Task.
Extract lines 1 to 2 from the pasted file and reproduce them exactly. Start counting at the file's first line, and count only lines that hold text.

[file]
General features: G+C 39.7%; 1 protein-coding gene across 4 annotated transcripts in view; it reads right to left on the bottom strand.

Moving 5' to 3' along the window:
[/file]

General features: G+C 39.7%; 1 protein-coding gene across 4 annotated transcripts in view; it reads right to left on the bottom strand.

Moving 5' to 3' along the window: